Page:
The Texas power grid is failing again. On Friday, Brad Jones, interim CEO of the Electric Reliability Council of Texas (ERCOT) – the state’s power grid operator – released a cautionary statement that warned Texans that they must reduce energy consumption to prevent a collapse of the grid after a number of energy generating facilities failed and reduced the capacity of the grid by enough mega-wattage to power up to 580,000 homes.
“This afternoon, six power generation facilities tripped offline resulting in the loss of approximately 2,900 MW of electricity. At this time, all generation resources available are operating. We’re asking Texans to conserve power when they can by setting their thermostats to 78-degrees or above and avoiding the usage of large appliances (such as dishwashers, washers and dryers) during peak hours between 3 p.m. and 8 p.m. through the weekend,” Jones’ statement read.
In a not so convincing statement, Texas Governor Greg Abbott tried to “reassure” Texans about the grid, tweeting:
We continue to work closely to ensure Texas’ power grid remains reliable & meets the needs of Texans. pic.twitter.com/QpkfTzmkun
— Gov. Greg Abbott (@GovAbbott) May 13, 2022
Amid record-high temperatures, even though summer has yet to begin, the threat of half a million people losing power doesn’t seem particularly reliable. This is the third time parts of the Texas grid have gone offline since the freeze in February 2021 left millions without power and hundreds dead.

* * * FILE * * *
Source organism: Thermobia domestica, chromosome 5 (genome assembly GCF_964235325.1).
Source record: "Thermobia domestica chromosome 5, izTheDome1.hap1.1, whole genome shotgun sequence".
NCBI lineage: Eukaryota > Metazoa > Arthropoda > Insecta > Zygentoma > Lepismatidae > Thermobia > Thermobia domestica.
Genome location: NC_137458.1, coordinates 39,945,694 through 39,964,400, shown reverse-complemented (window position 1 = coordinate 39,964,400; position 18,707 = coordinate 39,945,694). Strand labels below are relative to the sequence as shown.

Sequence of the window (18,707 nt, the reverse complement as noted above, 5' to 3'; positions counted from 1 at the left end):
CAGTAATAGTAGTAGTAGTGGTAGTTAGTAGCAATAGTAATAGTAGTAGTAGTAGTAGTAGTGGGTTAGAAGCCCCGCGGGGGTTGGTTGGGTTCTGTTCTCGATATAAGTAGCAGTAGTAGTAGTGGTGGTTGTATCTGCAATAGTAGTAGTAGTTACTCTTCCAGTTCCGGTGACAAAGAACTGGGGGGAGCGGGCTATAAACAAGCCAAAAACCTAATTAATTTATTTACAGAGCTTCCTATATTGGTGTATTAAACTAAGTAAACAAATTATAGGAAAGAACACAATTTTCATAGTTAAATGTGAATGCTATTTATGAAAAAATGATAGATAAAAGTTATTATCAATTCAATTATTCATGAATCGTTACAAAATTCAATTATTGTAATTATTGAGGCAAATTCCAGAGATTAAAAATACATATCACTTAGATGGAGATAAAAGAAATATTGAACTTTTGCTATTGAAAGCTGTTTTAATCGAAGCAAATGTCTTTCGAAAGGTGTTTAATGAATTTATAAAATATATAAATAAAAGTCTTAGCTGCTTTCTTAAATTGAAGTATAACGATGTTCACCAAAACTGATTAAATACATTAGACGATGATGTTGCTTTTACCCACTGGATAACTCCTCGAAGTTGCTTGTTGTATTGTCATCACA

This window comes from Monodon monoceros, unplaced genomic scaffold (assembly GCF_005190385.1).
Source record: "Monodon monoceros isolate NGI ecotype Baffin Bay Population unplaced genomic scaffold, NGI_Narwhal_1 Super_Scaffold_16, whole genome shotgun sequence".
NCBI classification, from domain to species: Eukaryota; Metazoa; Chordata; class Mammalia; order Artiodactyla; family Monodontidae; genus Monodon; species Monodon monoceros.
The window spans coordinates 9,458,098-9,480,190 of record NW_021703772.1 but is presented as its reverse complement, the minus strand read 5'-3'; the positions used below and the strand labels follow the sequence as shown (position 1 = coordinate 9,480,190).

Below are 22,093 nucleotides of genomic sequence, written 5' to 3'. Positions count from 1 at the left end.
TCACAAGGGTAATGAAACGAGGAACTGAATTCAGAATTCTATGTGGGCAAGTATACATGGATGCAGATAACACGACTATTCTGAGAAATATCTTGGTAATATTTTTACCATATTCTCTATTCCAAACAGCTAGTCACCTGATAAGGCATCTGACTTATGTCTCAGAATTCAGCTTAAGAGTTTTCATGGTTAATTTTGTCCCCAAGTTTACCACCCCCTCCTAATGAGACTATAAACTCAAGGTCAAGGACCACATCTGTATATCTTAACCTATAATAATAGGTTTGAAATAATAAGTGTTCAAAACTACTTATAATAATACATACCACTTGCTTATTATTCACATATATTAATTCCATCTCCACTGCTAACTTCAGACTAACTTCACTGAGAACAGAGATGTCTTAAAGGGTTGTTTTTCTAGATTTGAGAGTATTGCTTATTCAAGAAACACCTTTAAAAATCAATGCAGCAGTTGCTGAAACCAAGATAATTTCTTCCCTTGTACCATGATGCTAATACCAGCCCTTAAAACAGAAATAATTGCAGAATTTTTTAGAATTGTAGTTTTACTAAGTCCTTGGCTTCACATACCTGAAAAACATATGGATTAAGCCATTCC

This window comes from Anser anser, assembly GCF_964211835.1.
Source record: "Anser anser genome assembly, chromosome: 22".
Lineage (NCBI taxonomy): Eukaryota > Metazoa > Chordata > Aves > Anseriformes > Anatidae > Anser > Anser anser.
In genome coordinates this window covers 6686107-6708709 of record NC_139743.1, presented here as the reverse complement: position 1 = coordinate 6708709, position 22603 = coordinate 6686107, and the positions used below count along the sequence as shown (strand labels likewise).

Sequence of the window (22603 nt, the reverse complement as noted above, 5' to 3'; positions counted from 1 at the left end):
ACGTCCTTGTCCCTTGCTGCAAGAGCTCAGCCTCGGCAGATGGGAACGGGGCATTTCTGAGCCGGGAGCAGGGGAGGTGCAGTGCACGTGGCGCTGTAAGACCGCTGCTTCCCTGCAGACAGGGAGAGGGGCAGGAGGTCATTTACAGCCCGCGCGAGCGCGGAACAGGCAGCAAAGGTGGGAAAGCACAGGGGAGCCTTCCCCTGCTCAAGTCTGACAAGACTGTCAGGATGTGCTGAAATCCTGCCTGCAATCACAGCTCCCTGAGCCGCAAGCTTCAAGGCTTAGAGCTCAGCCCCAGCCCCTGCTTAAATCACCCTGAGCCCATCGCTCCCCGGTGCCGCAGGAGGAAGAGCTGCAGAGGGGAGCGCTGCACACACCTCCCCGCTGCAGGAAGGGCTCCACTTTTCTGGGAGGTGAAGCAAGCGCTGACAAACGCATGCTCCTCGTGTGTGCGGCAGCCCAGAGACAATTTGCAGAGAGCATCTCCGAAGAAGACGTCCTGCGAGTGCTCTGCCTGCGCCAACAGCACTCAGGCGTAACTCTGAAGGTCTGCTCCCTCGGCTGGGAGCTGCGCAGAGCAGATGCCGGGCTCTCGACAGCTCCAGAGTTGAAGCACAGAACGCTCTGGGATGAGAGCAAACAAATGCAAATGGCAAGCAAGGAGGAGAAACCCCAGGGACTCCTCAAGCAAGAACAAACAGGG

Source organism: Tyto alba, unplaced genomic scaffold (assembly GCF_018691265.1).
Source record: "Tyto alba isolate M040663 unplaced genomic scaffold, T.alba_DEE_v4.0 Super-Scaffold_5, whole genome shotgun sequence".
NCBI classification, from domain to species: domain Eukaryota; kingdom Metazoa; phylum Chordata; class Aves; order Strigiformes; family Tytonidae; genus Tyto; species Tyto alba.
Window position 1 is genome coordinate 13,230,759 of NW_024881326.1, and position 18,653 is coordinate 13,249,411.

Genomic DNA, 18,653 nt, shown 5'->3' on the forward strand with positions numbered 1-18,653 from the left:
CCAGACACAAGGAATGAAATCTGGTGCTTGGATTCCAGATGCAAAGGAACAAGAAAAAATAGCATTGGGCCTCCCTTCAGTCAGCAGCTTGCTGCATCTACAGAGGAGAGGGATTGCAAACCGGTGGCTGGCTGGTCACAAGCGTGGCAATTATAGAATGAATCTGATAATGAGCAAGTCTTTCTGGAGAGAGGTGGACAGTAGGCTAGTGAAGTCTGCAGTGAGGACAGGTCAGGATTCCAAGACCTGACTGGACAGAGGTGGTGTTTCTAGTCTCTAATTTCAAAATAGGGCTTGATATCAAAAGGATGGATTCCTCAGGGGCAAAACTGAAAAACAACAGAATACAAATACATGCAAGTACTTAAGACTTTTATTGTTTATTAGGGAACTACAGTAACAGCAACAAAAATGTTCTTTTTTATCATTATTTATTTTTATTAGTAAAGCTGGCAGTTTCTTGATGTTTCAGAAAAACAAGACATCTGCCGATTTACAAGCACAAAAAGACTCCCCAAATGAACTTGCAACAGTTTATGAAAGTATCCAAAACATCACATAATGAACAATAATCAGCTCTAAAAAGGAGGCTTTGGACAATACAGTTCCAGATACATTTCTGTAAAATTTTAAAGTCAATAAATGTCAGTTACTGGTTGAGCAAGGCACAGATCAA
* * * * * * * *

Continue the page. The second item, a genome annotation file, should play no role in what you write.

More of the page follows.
It happened one more time last April and again in June, after which Abbott said, “Bottom line is that everything that needed to be done was done to fix the power grid in Texas.”
One person who was not convinced by Abbott’s pledge– then, or now – is Democratic gubernatorial hopeful Beto O’Rourke. O’Rourke tweeted this post on Friday.
Abbott had ERCOT hold this until after 5 on a Friday because he wants to bury it.
He doesn't want Texans to know that he STILL can’t keep the power running in the energy capital of the world.
When I’m governor, we’ll fix the grid, lower energy bills and put people over profits. https://t.co/ysoQdV5qfB
— Beto O'Rourke (@BetoORourke) May 13, 2022
The power shortage caused a surge in wholesale electric prices. According to the Houston Chronicle, ERCOT showed prices reached as high as $5000 per megawatt-hour. That’s over half of the $9000 per megawatt-hour price seen by some customers during the winter storm and almost 170 times more than the average $30.
Business Insider reported that Army veteran Scott Willoughby told The New York Times that “There’s nothing I can do about it, but it’s broken me.” Willoughby’s bill, for just a few days of power usage – was $16,752.
In December 2021, a lawsuit was filed in a District Court against ERCOT and three dozen defendants. In the suit, Austin-based attorney Mary-Ellen King, on behalf of 131 plaintiffs states:
“The petition alleges that ERCOT and the other 36 defendants were at fault for an electrical energy failure that occurred within the State of Texas beginning on February 15, 2021 and continuing throughout the following week.”
An independent monitor for the Public Utility Commission of Texas found that ERCOT overcharged customers $16 billion for energy that was “not needed” or “produced.” They sent a letter to the PUC, recommending that ERCOT reverse the charges.
ERCOT declined to do so, despite Abbott pledging to make the overcharges an “emergency item” at the start of the 87th legislative session.
He sent a statement to the state’s House and Senate requesting “legislation relating to the correction of any billing errors by the Electric Reliability Council of Texas (ERCOT), including any inaccurate excessive charges and any issues regarding ancillary service prices.”
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